News You can Use: Fire activity has escalated over the past 48 hours

Roblan State
Fire Chief Report


It has been a few weeks since Oregon's Chief Fire Protection Officers' update: Fire activity has escalated over the past 48 hours

Current Fire Activity

Increased winds, hot and dry conditions, holdover lightning fires and 4th of July fires have all contributed to increased fire activity this week. On ODF-protected lands, we have several significant fires:


  • Lobster Creek Fire. 10 miles northeast of Gold Beach started on 1 July and burned into private forestlands. ODF Incident Management Team 3 (Link Smith, Incident Commander) assumed command of the fire on 2 July. The 397-acre fire is 75% contained with no additional growth expected. The fire was human caused, is under investigation and is scheduled to transition back to the local district (Coos Forest Protective Association) tomorrow.


  • Memaloose Park Fire.  Near Rowena, this fire started late Friday, jumped Interstate 84 and is threatening the community of Rowena Dell.  Information on current evacuation levels can be found on the Wasco County Sheriff’s Facebook page www.facebook.com/WascoCountySheriff/.  Highway 30 is closed from Marsh Cutoff Road east to the Rowena interchange. Memaloose State Park is closed to new campers trying to enter the campground.  Campers who left the campground during the firefighting activity are now allowed to re-enter.  Unified command has been established between Oregon Department of Forestry, Mid-Columbia Fire and Rescue and the U.S. Forest Service Columbia River Gorge National Scenic Area.  The fire is currently held at 65 acres with fire lines and resources on scene.  The fire is human caused and under investigation.


  • Klamathon Fire. Specifics are in the attached document. In summary: this is an explosive fire that started the afternoon of 5 July in California. It has burned 21,800 acres and has now burned 1,000 acres into Oregon on BLM lands.  ODF is in unified command with Cal Fire, with Incident Commander Tim Keith representing Oregon.  Multiple communities are threatened, 15 structures have been destroyed, 750 people are currently evacuated and one civilian fatality is confirmed. Southerly winds that had driven the fire into Oregon are now subsiding and we are aggressively attacking the head of the fire.  We plan to make significant progress as we see a 48-hour window of opportunity with limited winds to establish and reinforce fire lines necessary to minimize further spread into Oregon.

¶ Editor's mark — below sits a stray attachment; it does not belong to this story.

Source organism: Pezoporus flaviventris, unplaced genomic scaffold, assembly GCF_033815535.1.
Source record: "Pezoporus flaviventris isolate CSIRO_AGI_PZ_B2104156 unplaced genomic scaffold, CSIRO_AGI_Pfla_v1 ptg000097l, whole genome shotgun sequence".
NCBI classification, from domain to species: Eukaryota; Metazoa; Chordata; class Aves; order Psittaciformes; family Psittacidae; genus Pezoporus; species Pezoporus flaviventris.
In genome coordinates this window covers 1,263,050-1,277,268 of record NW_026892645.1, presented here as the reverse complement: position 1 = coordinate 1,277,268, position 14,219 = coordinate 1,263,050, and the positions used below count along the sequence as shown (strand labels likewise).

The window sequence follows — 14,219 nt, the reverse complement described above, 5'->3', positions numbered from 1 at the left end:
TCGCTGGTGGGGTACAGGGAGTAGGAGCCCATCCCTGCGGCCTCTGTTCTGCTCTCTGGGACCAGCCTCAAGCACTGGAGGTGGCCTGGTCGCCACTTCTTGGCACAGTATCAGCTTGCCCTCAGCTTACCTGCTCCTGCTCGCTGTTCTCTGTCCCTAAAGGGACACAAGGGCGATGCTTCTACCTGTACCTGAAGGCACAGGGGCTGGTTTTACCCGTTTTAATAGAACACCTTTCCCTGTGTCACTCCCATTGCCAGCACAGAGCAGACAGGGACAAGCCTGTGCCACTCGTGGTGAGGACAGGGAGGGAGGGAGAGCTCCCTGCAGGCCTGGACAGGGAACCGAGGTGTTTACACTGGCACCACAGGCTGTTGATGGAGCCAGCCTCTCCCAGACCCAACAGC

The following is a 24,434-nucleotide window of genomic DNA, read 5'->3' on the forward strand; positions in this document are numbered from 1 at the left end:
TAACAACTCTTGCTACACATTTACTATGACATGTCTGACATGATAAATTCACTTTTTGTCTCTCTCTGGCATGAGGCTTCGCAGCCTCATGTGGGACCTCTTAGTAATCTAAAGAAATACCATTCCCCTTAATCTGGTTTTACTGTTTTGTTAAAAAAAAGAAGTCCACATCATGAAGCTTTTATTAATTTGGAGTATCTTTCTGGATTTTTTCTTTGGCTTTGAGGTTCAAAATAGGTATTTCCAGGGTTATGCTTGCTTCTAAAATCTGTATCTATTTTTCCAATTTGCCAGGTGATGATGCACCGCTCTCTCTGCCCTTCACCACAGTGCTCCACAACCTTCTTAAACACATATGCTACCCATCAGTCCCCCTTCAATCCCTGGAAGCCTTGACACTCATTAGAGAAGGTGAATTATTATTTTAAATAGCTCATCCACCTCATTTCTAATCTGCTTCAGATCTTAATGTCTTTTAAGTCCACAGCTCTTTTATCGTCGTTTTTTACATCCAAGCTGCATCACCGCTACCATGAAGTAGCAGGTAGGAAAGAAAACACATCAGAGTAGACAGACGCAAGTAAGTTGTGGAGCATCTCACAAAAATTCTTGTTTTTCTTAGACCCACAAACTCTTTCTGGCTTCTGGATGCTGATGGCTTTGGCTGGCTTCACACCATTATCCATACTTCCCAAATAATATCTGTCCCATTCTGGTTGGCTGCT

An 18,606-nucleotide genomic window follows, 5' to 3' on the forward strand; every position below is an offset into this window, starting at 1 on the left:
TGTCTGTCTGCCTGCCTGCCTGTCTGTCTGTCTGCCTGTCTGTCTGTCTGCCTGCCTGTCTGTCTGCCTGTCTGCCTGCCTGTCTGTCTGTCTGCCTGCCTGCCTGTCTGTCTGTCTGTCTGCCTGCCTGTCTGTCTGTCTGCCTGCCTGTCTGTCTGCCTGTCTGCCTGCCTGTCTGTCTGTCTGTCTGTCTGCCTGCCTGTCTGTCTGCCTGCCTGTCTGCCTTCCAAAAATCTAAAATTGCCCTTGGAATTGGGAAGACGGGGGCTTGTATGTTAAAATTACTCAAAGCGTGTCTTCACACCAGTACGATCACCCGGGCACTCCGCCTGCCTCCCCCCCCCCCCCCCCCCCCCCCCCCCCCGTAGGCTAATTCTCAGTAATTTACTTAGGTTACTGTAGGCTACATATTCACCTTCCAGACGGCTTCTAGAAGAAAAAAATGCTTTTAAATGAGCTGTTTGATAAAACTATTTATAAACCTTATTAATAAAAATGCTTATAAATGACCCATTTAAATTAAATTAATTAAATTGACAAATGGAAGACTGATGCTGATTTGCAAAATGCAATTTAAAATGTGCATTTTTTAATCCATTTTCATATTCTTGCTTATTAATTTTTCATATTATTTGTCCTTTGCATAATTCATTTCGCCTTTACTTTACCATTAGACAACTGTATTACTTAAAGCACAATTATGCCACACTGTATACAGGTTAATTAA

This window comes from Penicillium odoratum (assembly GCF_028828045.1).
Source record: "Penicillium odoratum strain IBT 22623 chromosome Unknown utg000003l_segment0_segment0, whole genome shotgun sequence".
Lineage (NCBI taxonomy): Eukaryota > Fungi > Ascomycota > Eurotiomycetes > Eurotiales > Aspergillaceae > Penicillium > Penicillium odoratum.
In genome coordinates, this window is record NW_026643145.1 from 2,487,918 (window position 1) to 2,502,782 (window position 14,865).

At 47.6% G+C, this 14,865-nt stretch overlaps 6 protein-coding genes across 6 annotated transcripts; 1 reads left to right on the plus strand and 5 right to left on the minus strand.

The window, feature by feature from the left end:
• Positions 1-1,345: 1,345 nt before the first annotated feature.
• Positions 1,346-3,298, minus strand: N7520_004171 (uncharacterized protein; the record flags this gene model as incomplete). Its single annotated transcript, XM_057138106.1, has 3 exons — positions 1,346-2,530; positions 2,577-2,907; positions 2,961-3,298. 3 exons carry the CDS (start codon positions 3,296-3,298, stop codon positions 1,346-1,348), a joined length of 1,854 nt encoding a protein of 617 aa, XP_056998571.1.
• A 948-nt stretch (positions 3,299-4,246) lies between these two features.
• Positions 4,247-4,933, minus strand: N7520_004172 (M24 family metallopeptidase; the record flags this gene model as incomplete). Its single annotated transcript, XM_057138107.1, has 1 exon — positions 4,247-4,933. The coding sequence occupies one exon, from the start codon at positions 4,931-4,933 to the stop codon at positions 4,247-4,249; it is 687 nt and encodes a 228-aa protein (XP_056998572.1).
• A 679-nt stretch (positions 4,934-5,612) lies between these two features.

Other significant fires in Oregon include:

  • Telephone Hill Fire. 10 miles N of Fields, started 4 July, is human caused and under investigation. The fire is 1,212 acres and is now 100% contained. Excellent work by local resources including the range land protective association and BLM to contain this fire.

Fire Report image

An interactive map of all large fires in Oregon and Washington can be found here. 

ODF Protected Lands (approximately 16 million acres of private and public lands) -- To date, ODF has experienced 347 fires with a total of approximately 4,500 acres burned.  Our 10-year average at this time is 252 fires and 1,842 acres burned.  As anticipated with early season drying in May and June, fire conditions are several weeks ahead of normal for this time of year.

Weather outlook:

Fire managers are expecting some reprieve from this week’s windy and hot conditions over the weekend.  Sunday will be a transition day back to a warming trend that will continue to carry us well into fire season.  Fortunately, there is no lightning predicted in the near future, as this warming trend continues for the foreseeable future. 

Smoke impacts:

Currently, smoke is not an issue to the extent experienced last year. You can stay current on smoke levels on Oregon's smoke blog at www.oregonsmoke.blogspot.com/. This site is a joint effort by city, county, tribal, state and federal agencies to coordinate and aggregate information for Oregon communities affected by wildfire smoke.

Financials:

ODF gross large fire costs for fire season 2018 are currently estimated at $3.8 million. Our 10-year average for gross large fire costs is at $34 million, of which the majority of this exposure is during the months of July, August and September.  We have received a FEMA – Fire Management Assistance Grant declaration for the Graham Fire and this will provide financial assistance (75% of suppression costs) that will help minimize costs to the state and forest landowners who share the cost of large fire up to $20 million.  Attached, I have provided the large fire funding framework for the state of Oregon which is unique nationally in its partnership with forest landowners (Oregon Forestland Protection Fund) and the state’s catastrophic wildfire insurance policy with Lloyd’s of London.

Consistent with past years, the Department will be closely tied with the Legislative Fiscal Office and Chief Financial Office over the duration of the fire season to maintain full awareness on fire season costs.

Additional Information Sources Include: 


Our mission is clear and we will work closely with all partners, striving to minimize acres burned, resource loss and cost from wildfires.  As always, feel free to contact me or Deputy Chief Ron Graham directly with any questions.